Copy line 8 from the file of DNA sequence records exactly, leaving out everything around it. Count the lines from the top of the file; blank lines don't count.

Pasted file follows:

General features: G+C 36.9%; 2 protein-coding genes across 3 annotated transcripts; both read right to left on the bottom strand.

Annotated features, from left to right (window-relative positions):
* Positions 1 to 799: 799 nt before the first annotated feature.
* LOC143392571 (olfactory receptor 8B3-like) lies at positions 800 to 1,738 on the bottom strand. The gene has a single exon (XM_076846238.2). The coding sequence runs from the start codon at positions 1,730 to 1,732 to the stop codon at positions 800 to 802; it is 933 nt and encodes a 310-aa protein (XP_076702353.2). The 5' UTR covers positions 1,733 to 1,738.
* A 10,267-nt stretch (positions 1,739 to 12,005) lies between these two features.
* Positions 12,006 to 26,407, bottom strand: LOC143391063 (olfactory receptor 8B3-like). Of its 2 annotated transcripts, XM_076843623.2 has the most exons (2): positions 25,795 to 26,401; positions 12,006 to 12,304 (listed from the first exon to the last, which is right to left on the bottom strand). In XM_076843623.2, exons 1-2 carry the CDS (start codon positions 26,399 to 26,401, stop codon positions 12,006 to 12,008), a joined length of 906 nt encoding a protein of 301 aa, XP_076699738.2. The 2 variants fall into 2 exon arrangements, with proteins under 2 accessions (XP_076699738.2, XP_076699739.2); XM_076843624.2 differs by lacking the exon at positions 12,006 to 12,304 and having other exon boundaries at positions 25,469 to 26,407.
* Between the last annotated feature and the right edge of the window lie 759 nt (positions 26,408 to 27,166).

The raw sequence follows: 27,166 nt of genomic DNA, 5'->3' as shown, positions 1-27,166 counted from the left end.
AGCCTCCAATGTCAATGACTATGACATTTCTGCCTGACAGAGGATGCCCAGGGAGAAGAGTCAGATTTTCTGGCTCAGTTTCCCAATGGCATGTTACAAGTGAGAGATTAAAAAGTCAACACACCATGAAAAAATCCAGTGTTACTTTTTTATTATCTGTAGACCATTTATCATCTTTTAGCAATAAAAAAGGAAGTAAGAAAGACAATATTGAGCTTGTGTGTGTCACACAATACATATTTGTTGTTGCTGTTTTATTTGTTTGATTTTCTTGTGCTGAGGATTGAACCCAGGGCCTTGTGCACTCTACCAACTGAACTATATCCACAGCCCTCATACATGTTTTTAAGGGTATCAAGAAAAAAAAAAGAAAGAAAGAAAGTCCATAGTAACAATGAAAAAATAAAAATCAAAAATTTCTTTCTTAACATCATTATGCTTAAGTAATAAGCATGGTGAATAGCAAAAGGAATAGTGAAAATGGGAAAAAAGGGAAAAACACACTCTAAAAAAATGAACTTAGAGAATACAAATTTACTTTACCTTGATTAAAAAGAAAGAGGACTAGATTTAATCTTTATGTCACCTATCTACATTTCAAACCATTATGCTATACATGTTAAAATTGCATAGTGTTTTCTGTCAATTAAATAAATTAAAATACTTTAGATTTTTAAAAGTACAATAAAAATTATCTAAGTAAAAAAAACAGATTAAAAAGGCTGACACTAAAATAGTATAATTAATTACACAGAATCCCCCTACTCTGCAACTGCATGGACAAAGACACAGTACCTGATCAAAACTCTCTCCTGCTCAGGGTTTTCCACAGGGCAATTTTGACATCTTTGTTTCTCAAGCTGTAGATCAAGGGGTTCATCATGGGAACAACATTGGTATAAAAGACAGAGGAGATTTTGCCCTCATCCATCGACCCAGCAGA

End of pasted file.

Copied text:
The raw sequence follows: 27,166 nt of genomic DNA, 5'->3' as shown, positions 1-27,166 counted from the left end.